Before addressing the merits of the issue before us, we first review the state of the law which preceded the enactment of section 16-11-306, 8 C.R.S. (1984 Supp.). Prior to 1972 there was no statute addressing the question of credit for presentence confinement. In People v. Jones, 176 Colo. 61, 489 P.2d 596 (1971), this court, after noting that credit for presentence confinement was not a matter of constitutional or statutory right, strongly recommended as a better practice the granting of credit for all time spent in custody as a result of the criminal transaction for which a sentence was to be imposed. The legislature responded to the Jones decision by enacting in 1972 section 39-11-306 as part of the Colorado Code of Criminal Procedure. Ch. 44, sec. 1, § 39-11-306, 1972 Colo.Sess. Laws 190, 249. This 1972 statute provided as follows:

(1) In sentencing a defendant to imprisonment the sentencing judge shall take into consideration that part of any presentence confinement which the defendant has undergone with respect to the transaction for which he is to be sentenced. (2) The judge shall state in pronouncing sentence, and the judgment shall recite, that such consideration has been given, but no sentence shall be set aside or modified on review because of alleged failure to give such consideration unless the record clearly shows that the judge did not, in fact, consider such presentence confinement when imposing sentence. *793 (3) If the maximum sentence imposed is longer than the statutory maximum for the offense less the amount of allowable presentence confinement, it shall be presumed that the judge did not consider the presentence confinement.

This original statute, which was renumbered as section 16-11-306 in the 1973 Colorado Revised Statutes,[10] was consistently construed by this court to mean that a sentencing judge, although under legal obligation to consider presentence confinement, was not required to actually grant the defendant credit for such confinement. People v. Reed, 190 Colo. 517, 549 P.2d 1086 (1976); accord, e.g., People v. Martinez, 192 Colo. 388, 559 P.2d 228 (1977); People v. Lobato, 192 Colo. 357, 559 P.2d 224 (1977).

It was against this backdrop of prior statutory and decisional law that the legislature in 1979 repealed section 16-11-306 and reenacted it in the following amended form:

A person who is confined prior to the imposition of sentence is entitled to credit against the term of his sentence for the entire period of such confinement. At the time of sentencing, the court shall make a finding of the amount of presentence confinement to which the offender is entitled and shall include such finding in the mittimus. Such period of confinement shall be deducted by the Department of Corrections.

Ch. 157, sec. 7, § 16-11-306, 1979 Colo. Sess.Laws 664, 665-66.

III.

Focusing his argument on the legislative omission in the 1979 version of section 16-11-306 of that phrase which limited presentence confinement credit to the jail time "which the defendant has undergone with respect to the transaction for which he is to be sentenced," the defendant argues that it must be presumed that the legislature thereby intended to change the law so as to require credit for all periods of presentence confinement without regard to whether such confinement is related to the transaction for which an offender is ultimately sentenced. We conclude that section 16-11-306, 8 C.R.S. (1984 Supp.), was intended to create a statutory entitlement to credit only with respect to the presentence confinement served in connection with the charge or conduct for which a particular sentence is imposed and that, consequently, the defendant in this case was not entitled to credit for the periods of his confinement or detention in Boulder on charges separate and distinct from those for which he was sentenced by the District Court of Jefferson County.[11]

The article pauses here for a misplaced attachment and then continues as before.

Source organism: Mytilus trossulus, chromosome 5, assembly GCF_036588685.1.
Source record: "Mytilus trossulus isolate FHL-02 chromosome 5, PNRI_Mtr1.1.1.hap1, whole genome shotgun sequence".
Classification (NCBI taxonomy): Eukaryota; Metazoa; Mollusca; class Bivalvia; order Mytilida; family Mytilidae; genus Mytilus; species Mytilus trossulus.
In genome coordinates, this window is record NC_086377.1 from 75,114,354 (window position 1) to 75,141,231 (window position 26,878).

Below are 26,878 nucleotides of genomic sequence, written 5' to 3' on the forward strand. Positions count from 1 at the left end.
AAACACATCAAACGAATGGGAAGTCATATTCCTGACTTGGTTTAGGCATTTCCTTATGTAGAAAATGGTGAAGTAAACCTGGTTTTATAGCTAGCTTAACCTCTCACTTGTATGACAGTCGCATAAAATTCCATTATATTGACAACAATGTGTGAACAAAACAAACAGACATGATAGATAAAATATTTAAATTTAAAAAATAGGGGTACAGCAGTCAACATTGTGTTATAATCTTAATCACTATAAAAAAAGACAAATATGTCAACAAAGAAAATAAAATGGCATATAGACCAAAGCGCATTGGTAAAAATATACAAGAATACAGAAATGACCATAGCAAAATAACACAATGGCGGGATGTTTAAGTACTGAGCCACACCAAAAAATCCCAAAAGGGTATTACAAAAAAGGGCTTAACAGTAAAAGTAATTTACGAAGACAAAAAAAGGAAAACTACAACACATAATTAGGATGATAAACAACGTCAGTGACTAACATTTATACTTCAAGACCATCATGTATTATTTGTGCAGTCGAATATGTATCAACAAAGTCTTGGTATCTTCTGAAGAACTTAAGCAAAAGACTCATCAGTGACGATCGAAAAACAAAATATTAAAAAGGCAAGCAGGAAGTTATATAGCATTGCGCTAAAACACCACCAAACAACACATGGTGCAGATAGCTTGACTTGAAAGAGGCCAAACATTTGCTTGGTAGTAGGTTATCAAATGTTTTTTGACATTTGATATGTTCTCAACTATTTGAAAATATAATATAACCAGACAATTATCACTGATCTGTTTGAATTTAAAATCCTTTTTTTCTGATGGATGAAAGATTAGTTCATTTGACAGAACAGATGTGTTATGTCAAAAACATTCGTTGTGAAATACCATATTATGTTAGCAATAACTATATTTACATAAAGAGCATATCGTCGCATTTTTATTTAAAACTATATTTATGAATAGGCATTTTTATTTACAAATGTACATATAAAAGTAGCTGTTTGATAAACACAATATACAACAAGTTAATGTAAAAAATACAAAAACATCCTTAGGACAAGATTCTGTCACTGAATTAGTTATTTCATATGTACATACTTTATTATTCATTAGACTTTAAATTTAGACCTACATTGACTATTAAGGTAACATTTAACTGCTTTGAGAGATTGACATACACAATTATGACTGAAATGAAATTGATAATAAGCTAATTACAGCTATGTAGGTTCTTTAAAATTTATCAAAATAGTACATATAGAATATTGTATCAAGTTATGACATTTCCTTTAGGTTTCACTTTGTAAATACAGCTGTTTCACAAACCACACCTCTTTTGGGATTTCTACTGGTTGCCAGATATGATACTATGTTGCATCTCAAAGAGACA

Legislative intent is the polestar of statutory construction. E.g., People v. Lee, 180 Colo. 376, 381, 506 P.2d 136, 139 (1973). If at all feasible, a statute should be given that construction which will render it effective in accomplishing the purpose for which it was enacted. E.g., In re Questions by United States District Court, 179 Colo. 270, 274-75, 499 P.2d 1169, 1171 (1972); Cross v. People, 122 Colo. 469, 471-72, 223 P.2d 202, 203 (1950); 2A Sutherland Statutory Construction § 45.09 (C. Sands 4th ed. 1973). In ascertaining the legislative purpose, courts should consider the state of the law preexisting the legislative enactment, the problem *794 addressed by the legislation in question, and the statutory remedy created to cure the problem. E.g., People v. Sneed, 183 Colo. 96, 99, 514 P.2d 776, 778 (1973); People v. Rapini, 107 Colo. 363, 366, 112 P.2d 551, 552 (1941). Furthermore, it must be presumed that the legislature intended a just and reasonable result as well as a result feasible of execution. § 2-4-201(1)(c) and (d), 1B C.R.S. (1980). Weighing the consequences of a particular construction against these statutory presumptions serves to achieve a statutory interpretation that accords with those goals sought to be achieved by the legislation in question.

As discussed in Part II of this opinion, the state of the law antedating the 1979 statute only required a sentencing judge to consider presentence confinement served by an offender with respect to the transaction for which he was to be sentenced, but did not vest the offender with a statutory entitlement to credit for such confinement. The problem addressed by the 1979 enactment was the unequal treatment of indigent offenders who, due to their inability to post bail and the statutory discretion reposed in sentencing courts to grant or refuse credit for presentence confinement, would serve longer periods in jail than their wealthier counterparts who were able to avoid presentence confinement by posting bail and thereby secure their presentence freedom. The 1979 version of section 16-11-306 provides a remedy to cure this inequality by expressly granting an offender "who is confined prior to the imposition of sentence" a statutory entitlement "to credit against the term of his sentence for the entire period of such confinement."